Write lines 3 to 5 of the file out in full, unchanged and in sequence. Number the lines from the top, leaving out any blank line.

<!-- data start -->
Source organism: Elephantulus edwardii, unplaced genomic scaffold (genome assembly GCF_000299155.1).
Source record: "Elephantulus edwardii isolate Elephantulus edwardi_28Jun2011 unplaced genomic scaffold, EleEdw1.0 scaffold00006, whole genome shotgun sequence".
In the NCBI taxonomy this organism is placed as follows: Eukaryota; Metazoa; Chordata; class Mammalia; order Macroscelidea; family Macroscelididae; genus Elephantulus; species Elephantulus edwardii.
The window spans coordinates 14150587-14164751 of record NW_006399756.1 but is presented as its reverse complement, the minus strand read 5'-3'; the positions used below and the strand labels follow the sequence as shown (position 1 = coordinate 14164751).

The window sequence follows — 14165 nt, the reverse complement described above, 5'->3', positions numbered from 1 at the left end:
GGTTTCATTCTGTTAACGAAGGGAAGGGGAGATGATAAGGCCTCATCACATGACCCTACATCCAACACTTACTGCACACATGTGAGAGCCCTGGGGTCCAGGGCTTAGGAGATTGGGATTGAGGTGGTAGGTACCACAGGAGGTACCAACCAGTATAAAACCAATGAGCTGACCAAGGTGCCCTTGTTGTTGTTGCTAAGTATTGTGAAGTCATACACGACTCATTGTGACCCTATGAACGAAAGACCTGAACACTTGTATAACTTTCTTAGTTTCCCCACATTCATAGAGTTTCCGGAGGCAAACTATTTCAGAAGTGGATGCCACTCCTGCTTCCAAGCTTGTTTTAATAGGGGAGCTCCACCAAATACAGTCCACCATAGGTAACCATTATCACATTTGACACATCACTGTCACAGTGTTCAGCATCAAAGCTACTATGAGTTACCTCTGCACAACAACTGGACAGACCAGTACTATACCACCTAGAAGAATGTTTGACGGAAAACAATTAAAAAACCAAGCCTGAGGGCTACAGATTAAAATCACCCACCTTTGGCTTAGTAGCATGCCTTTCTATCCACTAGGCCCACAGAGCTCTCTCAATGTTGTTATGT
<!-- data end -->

In the NCBI taxonomy this organism is placed as follows: Eukaryota; Metazoa; Chordata; class Mammalia; order Macroscelidea; family Macroscelididae; genus Elephantulus; species Elephantulus edwardii.
The window spans coordinates 14150587-14164751 of record NW_006399756.1 but is presented as its reverse complement, the minus strand read 5'-3'; the positions used below and the strand labels follow the sequence as shown (position 1 = coordinate 14164751).

The window sequence follows — 14165 nt, the reverse complement described above, 5'->3', positions numbered from 1 at the left end: